In fact, he didn’t even enter through the side door to the hall like everyone else, but was led through the back door. Once inside, Swalwell and his team settled into the union’s office presumably for him to gather his thoughts and for the campaign team to commiserate. A member of the union who facilitated the event for the local Democratic Party confirmed Swalwell was holed up in the back and that, yes, the union has endorsed his candidacy this year.
By the time his congressional race was up for consideration, Team Swalwell shuffled into the small hall. He spoke first and then watched sullenly and quite nervously as Corbett made her case for the endorsement. Swalwell stood rigidly, arms folded with his right index finger pressed to his lips. The pose looked strikingly like a lawyer straining to find any weakness in his opponent’s legal argument. When Corbett concluded with her two-minute statement, Team Swalwell ushered themselves back to the office as the public vote was announced and tallied. They returned when the final numbers found he had won a majority of the vote, but less than the 70 percent needed Saturday for the pre-endorsement. That will have to wait until the convention in March.
It’s quite apparent that Swalwell possesses an inherent desire to be famous. He’s pulled a number of publicity stunts in hopes of attracting the national media. Many of them have been detailed here, but now it appears Swalwell is morphing into something more malevolent, a dangerous amalgam of youthful cockiness and vanity. Maybe that’s why he doesn’t believe reporters should hold him accountable for his actions?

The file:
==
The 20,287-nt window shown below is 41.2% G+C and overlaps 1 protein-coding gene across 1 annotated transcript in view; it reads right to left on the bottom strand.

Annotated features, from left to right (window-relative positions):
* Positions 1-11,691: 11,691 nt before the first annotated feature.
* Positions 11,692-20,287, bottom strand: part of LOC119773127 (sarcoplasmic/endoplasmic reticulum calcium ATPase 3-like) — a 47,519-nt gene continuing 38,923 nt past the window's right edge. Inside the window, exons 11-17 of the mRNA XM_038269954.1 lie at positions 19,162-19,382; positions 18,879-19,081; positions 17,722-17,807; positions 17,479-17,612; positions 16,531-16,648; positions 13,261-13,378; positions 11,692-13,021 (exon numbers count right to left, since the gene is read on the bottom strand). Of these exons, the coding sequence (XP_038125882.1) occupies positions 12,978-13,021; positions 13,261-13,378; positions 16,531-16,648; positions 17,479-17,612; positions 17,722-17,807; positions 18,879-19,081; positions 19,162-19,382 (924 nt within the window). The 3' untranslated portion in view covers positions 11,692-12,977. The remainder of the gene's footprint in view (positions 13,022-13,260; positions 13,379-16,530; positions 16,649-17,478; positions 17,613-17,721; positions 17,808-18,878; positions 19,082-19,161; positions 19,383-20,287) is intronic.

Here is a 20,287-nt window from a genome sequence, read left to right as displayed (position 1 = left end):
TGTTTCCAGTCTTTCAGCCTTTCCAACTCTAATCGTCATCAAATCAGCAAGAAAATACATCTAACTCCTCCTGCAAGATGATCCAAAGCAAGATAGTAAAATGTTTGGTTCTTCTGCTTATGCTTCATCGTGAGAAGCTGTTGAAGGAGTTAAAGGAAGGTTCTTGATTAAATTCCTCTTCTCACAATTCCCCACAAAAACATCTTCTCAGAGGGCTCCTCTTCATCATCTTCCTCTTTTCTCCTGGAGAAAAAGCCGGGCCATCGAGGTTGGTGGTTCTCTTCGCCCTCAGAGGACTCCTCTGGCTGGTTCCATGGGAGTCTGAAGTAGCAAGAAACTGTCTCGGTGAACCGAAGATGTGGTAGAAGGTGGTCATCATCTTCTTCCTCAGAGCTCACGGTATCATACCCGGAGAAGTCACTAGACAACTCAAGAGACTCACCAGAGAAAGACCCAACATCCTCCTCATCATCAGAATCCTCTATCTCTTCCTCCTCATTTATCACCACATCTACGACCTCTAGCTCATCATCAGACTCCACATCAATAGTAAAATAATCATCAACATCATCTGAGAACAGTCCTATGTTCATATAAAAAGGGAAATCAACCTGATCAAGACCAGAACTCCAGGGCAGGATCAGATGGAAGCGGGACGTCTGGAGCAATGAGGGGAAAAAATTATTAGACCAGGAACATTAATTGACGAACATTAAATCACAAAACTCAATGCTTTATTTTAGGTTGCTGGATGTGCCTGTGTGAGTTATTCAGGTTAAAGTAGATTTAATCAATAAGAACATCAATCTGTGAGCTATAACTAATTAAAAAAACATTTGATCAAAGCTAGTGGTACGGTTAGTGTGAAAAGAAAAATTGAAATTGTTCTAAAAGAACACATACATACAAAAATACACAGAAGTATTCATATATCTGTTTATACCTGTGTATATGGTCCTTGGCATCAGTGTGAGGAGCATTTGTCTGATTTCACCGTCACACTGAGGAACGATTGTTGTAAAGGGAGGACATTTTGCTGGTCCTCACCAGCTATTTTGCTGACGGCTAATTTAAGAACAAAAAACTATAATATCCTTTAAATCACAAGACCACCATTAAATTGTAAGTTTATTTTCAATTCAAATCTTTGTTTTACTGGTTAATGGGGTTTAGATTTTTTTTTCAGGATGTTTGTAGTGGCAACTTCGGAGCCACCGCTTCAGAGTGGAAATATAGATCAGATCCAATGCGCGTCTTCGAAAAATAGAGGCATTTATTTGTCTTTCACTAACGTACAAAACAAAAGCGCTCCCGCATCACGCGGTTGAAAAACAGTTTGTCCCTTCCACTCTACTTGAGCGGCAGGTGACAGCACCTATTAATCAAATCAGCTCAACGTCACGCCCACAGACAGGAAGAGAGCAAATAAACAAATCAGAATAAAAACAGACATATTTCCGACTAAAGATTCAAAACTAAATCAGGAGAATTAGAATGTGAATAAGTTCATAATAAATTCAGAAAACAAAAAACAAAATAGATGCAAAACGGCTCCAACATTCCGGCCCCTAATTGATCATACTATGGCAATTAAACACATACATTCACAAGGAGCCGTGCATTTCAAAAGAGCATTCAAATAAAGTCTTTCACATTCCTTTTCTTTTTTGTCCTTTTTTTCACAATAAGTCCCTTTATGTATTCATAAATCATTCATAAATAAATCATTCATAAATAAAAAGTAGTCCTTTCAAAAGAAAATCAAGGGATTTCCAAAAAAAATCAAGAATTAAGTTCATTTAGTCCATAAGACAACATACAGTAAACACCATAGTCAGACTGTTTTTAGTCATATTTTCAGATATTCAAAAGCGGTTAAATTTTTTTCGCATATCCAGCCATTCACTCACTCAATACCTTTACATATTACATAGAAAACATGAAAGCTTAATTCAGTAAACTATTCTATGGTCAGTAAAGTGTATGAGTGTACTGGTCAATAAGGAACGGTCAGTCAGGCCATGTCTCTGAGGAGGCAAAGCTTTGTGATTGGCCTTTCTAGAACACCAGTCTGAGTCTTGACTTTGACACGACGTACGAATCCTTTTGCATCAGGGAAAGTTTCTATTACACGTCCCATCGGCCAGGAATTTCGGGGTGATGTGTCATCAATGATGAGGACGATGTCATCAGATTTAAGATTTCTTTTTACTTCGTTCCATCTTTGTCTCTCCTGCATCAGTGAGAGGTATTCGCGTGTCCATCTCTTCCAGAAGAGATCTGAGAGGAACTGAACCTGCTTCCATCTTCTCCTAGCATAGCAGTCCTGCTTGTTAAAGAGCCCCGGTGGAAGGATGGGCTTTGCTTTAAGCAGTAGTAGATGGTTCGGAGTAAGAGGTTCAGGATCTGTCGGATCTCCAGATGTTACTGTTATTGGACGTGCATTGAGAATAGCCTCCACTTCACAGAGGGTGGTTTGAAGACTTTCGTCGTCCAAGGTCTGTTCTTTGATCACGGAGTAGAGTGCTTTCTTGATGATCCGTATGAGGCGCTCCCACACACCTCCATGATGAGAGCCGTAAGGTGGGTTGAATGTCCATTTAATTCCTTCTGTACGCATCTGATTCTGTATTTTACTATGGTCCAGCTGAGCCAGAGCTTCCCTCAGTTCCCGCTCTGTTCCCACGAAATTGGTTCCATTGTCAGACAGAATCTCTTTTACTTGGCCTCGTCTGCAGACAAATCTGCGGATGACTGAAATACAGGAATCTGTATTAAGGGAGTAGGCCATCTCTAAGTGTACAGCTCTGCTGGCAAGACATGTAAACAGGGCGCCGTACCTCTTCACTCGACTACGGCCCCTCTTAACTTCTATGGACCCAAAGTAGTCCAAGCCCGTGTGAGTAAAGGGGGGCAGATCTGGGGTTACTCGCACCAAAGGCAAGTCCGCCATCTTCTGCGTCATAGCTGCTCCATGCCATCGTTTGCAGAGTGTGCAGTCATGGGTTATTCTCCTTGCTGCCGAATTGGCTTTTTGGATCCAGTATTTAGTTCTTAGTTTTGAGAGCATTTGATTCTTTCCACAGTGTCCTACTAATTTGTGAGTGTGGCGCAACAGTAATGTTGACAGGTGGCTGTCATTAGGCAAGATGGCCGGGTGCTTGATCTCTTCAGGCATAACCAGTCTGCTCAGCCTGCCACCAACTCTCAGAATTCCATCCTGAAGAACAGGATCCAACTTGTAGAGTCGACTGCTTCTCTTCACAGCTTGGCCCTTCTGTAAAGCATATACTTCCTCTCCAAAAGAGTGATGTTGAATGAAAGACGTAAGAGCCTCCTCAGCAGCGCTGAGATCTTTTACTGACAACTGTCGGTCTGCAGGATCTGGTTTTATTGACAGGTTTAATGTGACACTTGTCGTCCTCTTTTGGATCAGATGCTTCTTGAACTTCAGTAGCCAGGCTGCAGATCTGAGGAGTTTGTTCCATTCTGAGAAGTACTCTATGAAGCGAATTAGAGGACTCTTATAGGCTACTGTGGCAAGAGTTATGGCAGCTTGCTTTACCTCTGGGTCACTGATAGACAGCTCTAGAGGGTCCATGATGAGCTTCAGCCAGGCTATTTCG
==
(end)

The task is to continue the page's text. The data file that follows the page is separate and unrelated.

LANDSLIDE ENDORSEMENT Rep. Mike Honda’s campaign team and party supporters packed the Laborers Union Hall last Saturday. It appeared every other person had a light blue and green Honda for Congress sticker affixed to their shirt. Obviously, it was the campaign’s plan to shock-and-awe Alameda County Democrats. Honda won 122 of 133 votes and the results should solidifying a perception their man is the undisputed choice of the party. After the vote, the team was absolutely ebullient as the apparent rout was clear. Ro Khanna did not show up to address the party faithful, which is not entirely a surprise. However, it was surprising the campaign didn’t even bother to send anyone to speak, even as just a small gesture. Conversely, Khanna losing the endorsement does not run counter to any argument they have made thus far, which is he represents the future of Silicon Valley, not necessarily the future of the Democratic Party apparatus.